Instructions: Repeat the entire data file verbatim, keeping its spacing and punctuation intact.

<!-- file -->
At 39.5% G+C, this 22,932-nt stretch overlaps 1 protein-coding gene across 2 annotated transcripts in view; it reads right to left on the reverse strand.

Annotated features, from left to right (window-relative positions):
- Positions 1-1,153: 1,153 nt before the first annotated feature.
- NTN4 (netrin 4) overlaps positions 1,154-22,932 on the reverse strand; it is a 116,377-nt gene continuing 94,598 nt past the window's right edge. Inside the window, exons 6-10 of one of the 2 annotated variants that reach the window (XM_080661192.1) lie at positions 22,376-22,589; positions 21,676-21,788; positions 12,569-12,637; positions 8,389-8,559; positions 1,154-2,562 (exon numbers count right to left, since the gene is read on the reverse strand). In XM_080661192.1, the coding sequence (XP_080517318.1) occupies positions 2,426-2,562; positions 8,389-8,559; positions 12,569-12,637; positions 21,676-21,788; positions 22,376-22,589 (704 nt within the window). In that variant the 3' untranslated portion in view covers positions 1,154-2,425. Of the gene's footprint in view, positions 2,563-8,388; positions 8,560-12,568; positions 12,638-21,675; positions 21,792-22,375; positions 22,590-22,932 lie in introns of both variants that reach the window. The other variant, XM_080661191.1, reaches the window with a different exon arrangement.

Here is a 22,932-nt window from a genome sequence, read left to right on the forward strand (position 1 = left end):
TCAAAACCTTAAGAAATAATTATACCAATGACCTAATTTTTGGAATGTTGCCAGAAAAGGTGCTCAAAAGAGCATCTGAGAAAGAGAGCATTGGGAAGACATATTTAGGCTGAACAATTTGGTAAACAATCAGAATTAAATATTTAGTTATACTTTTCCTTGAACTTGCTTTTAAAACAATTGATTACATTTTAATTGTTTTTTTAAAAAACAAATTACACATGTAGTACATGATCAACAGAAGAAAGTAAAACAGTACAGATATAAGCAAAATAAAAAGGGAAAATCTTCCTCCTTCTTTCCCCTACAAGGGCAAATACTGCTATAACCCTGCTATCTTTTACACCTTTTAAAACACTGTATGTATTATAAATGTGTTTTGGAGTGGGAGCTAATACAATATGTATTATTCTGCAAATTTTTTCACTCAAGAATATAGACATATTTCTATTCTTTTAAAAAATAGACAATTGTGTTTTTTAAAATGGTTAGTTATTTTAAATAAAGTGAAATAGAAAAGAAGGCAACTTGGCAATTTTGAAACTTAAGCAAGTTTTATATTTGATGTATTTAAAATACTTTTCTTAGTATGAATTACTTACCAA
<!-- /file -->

At 39.5% G+C, this 22,932-nt stretch overlaps 1 protein-coding gene across 2 annotated transcripts in view; it reads right to left on the reverse strand.

Annotated features, from left to right (window-relative positions):
- Positions 1-1,153: 1,153 nt before the first annotated feature.
- NTN4 (netrin 4) overlaps positions 1,154-22,932 on the reverse strand; it is a 116,377-nt gene continuing 94,598 nt past the window's right edge. Inside the window, exons 6-10 of one of the 2 annotated variants that reach the window (XM_080661192.1) lie at positions 22,376-22,589; positions 21,676-21,788; positions 12,569-12,637; positions 8,389-8,559; positions 1,154-2,562 (exon numbers count right to left, since the gene is read on the reverse strand). In XM_080661192.1, the coding sequence (XP_080517318.1) occupies positions 2,426-2,562; positions 8,389-8,559; positions 12,569-12,637; positions 21,676-21,788; positions 22,376-22,589 (704 nt within the window). In that variant the 3' untranslated portion in view covers positions 1,154-2,425. Of the gene's footprint in view, positions 2,563-8,388; positions 8,560-12,568; positions 12,638-21,675; positions 21,792-22,375; positions 22,590-22,932 lie in introns of both variants that reach the window. The other variant, XM_080661191.1, reaches the window with a different exon arrangement.

Here is a 22,932-nt window from a genome sequence, read left to right on the forward strand (position 1 = left end):
TCAAAACCTTAAGAAATAATTATACCAATGACCTAATTTTTGGAATGTTGCCAGAAAAGGTGCTCAAAAGAGCATCTGAGAAAGAGAGCATTGGGAAGACATATTTAGGCTGAACAATTTGGTAAACAATCAGAATTAAATATTTAGTTATACTTTTCCTTGAACTTGCTTTTAAAACAATTGATTACATTTTAATTGTTTTTTTAAAAAACAAATTACACATGTAGTACATGATCAACAGAAGAAAGTAAAACAGTACAGATATAAGCAAAATAAAAAGGGAAAATCTTCCTCCTTCTTTCCCCTACAAGGGCAAATACTGCTATAACCCTGCTATCTTTTACACCTTTTAAAACACTGTATGTATTATAAATGTGTTTTGGAGTGGGAGCTAATACAATATGTATTATTCTGCAAATTTTTTCACTCAAGAATATAGACATATTTCTATTCTTTTAAAAAATAGACAATTGTGTTTTTTAAAATGGTTAGTTATTTTAAATAAAGTGAAATAGAAAAGAAGGCAACTTGGCAATTTTGAAACTTAAGCAAGTTTTATATTTGATGTATTTAAAATACTTTTCTTAGTATGAATTACTTACCAA